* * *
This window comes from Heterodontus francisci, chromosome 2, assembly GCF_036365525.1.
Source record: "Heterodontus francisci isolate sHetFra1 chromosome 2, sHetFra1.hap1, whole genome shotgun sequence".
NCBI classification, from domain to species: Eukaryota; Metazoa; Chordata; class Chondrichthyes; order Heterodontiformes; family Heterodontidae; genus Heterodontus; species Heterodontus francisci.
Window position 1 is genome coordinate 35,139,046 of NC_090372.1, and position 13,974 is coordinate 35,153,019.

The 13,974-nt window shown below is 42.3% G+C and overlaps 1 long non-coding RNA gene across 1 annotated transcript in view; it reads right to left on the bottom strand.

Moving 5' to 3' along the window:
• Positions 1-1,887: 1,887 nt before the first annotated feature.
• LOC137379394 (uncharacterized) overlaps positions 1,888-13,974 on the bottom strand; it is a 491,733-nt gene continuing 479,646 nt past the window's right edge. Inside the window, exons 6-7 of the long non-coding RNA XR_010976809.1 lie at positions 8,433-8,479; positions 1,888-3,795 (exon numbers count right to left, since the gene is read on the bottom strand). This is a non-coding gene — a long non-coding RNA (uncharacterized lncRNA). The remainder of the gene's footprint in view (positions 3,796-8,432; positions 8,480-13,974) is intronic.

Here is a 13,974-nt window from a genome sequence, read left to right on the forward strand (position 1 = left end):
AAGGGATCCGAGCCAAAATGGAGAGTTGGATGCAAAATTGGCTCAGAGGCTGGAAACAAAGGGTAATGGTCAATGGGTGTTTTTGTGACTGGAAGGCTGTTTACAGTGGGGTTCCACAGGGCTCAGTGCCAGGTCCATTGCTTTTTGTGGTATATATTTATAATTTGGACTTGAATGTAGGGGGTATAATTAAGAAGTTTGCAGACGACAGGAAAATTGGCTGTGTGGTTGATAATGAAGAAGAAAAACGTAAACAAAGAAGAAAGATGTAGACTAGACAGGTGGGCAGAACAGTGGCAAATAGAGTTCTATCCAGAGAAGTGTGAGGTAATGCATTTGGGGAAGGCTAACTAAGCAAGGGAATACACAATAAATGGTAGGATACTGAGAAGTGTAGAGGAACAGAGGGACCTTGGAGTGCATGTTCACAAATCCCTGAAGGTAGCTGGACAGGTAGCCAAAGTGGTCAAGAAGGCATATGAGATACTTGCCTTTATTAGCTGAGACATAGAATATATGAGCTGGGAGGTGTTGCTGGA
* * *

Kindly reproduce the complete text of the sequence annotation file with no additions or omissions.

This window comes from Heterodontus francisci, chromosome 2, assembly GCF_036365525.1.
Source record: "Heterodontus francisci isolate sHetFra1 chromosome 2, sHetFra1.hap1, whole genome shotgun sequence".
NCBI classification, from domain to species: Eukaryota; Metazoa; Chordata; class Chondrichthyes; order Heterodontiformes; family Heterodontidae; genus Heterodontus; species Heterodontus francisci.
Window position 1 is genome coordinate 35,139,046 of NC_090372.1, and position 13,974 is coordinate 35,153,019.

The 13,974-nt window shown below is 42.3% G+C and overlaps 1 long non-coding RNA gene across 1 annotated transcript in view; it reads right to left on the bottom strand.

Moving 5' to 3' along the window:
• Positions 1-1,887: 1,887 nt before the first annotated feature.
• LOC137379394 (uncharacterized) overlaps positions 1,888-13,974 on the bottom strand; it is a 491,733-nt gene continuing 479,646 nt past the window's right edge. Inside the window, exons 6-7 of the long non-coding RNA XR_010976809.1 lie at positions 8,433-8,479; positions 1,888-3,795 (exon numbers count right to left, since the gene is read on the bottom strand). This is a non-coding gene — a long non-coding RNA (uncharacterized lncRNA). The remainder of the gene's footprint in view (positions 3,796-8,432; positions 8,480-13,974) is intronic.

Here is a 13,974-nt window from a genome sequence, read left to right on the forward strand (position 1 = left end):
AAGGGATCCGAGCCAAAATGGAGAGTTGGATGCAAAATTGGCTCAGAGGCTGGAAACAAAGGGTAATGGTCAATGGGTGTTTTTGTGACTGGAAGGCTGTTTACAGTGGGGTTCCACAGGGCTCAGTGCCAGGTCCATTGCTTTTTGTGGTATATATTTATAATTTGGACTTGAATGTAGGGGGTATAATTAAGAAGTTTGCAGACGACAGGAAAATTGGCTGTGTGGTTGATAATGAAGAAGAAAAACGTAAACAAAGAAGAAAGATGTAGACTAGACAGGTGGGCAGAACAGTGGCAAATAGAGTTCTATCCAGAGAAGTGTGAGGTAATGCATTTGGGGAAGGCTAACTAAGCAAGGGAATACACAATAAATGGTAGGATACTGAGAAGTGTAGAGGAACAGAGGGACCTTGGAGTGCATGTTCACAAATCCCTGAAGGTAGCTGGACAGGTAGCCAAAGTGGTCAAGAAGGCATATGAGATACTTGCCTTTATTAGCTGAGACATAGAATATATGAGCTGGGAGGTGTTGCTGGA